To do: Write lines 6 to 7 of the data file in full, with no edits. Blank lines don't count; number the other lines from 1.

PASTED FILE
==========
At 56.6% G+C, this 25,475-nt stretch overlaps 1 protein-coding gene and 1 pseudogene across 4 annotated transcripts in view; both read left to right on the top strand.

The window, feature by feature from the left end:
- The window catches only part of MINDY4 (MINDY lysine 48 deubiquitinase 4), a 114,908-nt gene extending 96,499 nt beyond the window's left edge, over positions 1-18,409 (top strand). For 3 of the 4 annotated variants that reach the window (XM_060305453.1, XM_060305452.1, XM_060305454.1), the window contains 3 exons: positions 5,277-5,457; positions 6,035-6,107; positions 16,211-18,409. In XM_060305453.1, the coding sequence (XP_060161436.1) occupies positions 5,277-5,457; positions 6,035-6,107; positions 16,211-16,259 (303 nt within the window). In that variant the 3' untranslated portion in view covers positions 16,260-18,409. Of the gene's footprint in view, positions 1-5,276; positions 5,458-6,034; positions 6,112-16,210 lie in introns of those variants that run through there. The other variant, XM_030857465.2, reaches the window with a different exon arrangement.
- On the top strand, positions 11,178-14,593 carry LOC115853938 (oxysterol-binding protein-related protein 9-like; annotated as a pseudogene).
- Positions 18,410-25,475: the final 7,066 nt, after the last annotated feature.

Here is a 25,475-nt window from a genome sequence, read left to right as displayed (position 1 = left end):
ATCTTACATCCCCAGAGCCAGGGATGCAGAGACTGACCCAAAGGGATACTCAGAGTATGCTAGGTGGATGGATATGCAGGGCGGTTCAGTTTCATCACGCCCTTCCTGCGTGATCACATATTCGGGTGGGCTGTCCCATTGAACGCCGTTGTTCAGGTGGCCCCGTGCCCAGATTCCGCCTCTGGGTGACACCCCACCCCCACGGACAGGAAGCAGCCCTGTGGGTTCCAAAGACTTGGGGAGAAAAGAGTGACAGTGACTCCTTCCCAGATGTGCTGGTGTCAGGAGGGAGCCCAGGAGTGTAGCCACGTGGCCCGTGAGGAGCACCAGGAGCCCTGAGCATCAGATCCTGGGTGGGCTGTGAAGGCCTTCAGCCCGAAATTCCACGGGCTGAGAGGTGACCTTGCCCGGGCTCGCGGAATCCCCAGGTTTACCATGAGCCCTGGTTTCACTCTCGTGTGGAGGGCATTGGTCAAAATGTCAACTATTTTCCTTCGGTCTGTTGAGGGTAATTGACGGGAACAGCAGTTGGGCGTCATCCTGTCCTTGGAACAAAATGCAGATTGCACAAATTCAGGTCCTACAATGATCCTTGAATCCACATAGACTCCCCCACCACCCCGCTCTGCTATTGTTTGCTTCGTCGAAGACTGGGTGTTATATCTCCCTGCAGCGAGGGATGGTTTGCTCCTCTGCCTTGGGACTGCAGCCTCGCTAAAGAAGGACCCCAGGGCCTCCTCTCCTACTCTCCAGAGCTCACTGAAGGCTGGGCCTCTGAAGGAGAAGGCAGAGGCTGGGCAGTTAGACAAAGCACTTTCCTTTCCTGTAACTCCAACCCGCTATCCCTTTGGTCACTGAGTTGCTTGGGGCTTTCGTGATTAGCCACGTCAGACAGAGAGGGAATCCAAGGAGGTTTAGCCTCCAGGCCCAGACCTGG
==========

Here is a 25,475-nt window from a genome sequence, read left to right as displayed (position 1 = left end):
ATCTTACATCCCCAGAGCCAGGGATGCAGAGACTGACCCAAAGGGATACTCAGAGTATGCTAGGTGGATGGATATGCAGGGCGGTTCAGTTTCATCACGCCCTTCCTGCGTGATCACATATTCGGGTGGGCTGTCCCATTGAACGCCGTTGTTCAGGTGGCCCCGTGCCCAGATTCCGCCTCTGGGTGACACCCCACCCCCACGGACAGGAAGCAGCCCTGTGGGTTCCAAAGACTTGGGGAGAAAAGAGTGACAGTGACTCCTTCCCAGATGTGCTGGTGTCAGGAGGGAGCCCAGGAGTGTAGCCACGTGGCCCGTGAGGAGCACCAGGAGCCCTGAGCATCAGATCCTGGGTGGGCTGTGAAGGCCTTCAGCCCGAAATTCCACGGGCTGAGAGGTGACCTTGCCCGGGCTCGCGGAATCCCCAGGTTTACCATGAGCCCTGGTTTCACTCTCGTGTGGAGGGCATTGGTCAAAATGTCAACTATTTTCCTTCGGTCTGTTGAGGGTAATTGACGGGAACAGCAGTTGGGCGTCATCCTGTCCTTGGAACAAAATGCAGATTGCACAAATTCAGGTCCTACAATGATCCTTGAATCCACATAGACTCCCCCACCACCCCGCTCTGCTATTGTTTGCTTCGTCGAAGACTGGGTGTTATATCTCCCTGCAGCGAGGGATGGTTTGCTCCTCTGCCTTGGGACTGCAGCCTCGCTAAAGAAGGACCCCAGGGCCTCCTCTCCTACTCTCCAGAGCTCACTGAAGGCTGGGCCTCTGAAGGAGAAGGCAGAGGCTGGGCAGTTAGACAAAGCACTTTCCTTTCCTGTAACTCCAACCCGCTATCCCTTTGGTCACTGAGTTGCTTGGGGCTTTCGTGATTAGCCACGTCAGACAGAGAGGGAATCCAAGGAGGTTTAGCCTCCAGGCCCAGACCTGG